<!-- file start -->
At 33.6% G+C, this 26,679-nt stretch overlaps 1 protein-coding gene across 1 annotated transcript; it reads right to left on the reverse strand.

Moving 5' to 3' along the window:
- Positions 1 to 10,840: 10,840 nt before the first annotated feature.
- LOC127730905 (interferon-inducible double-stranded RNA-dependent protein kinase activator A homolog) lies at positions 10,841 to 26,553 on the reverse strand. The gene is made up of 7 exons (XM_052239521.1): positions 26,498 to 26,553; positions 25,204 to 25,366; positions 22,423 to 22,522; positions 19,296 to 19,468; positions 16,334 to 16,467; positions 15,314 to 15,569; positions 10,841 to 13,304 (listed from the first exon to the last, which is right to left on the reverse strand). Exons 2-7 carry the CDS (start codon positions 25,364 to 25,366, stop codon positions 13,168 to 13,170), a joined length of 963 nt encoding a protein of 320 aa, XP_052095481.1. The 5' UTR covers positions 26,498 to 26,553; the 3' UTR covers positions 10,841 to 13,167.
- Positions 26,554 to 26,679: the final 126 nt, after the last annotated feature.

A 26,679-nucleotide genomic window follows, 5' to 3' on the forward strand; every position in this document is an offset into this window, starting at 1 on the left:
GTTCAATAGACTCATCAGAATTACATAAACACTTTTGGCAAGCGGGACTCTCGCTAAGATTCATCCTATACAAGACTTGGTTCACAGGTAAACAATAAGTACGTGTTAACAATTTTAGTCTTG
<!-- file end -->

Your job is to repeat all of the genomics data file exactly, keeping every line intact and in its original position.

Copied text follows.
At 33.6% G+C, this 26,679-nt stretch overlaps 1 protein-coding gene across 1 annotated transcript; it reads right to left on the reverse strand.

Moving 5' to 3' along the window:
- Positions 1 to 10,840: 10,840 nt before the first annotated feature.
- LOC127730905 (interferon-inducible double-stranded RNA-dependent protein kinase activator A homolog) lies at positions 10,841 to 26,553 on the reverse strand. The gene is made up of 7 exons (XM_052239521.1): positions 26,498 to 26,553; positions 25,204 to 25,366; positions 22,423 to 22,522; positions 19,296 to 19,468; positions 16,334 to 16,467; positions 15,314 to 15,569; positions 10,841 to 13,304 (listed from the first exon to the last, which is right to left on the reverse strand). Exons 2-7 carry the CDS (start codon positions 25,364 to 25,366, stop codon positions 13,168 to 13,170), a joined length of 963 nt encoding a protein of 320 aa, XP_052095481.1. The 5' UTR covers positions 26,498 to 26,553; the 3' UTR covers positions 10,841 to 13,167.
- Positions 26,554 to 26,679: the final 126 nt, after the last annotated feature.

A 26,679-nucleotide genomic window follows, 5' to 3' on the forward strand; every position in this document is an offset into this window, starting at 1 on the left:
GTTCAATAGACTCATCAGAATTACATAAACACTTTTGGCAAGCGGGACTCTCGCTAAGATTCATCCTATACAAGACTTGGTTCACAGGTAAACAATAAGTACGTGTTAACAATTTTAGTCTTG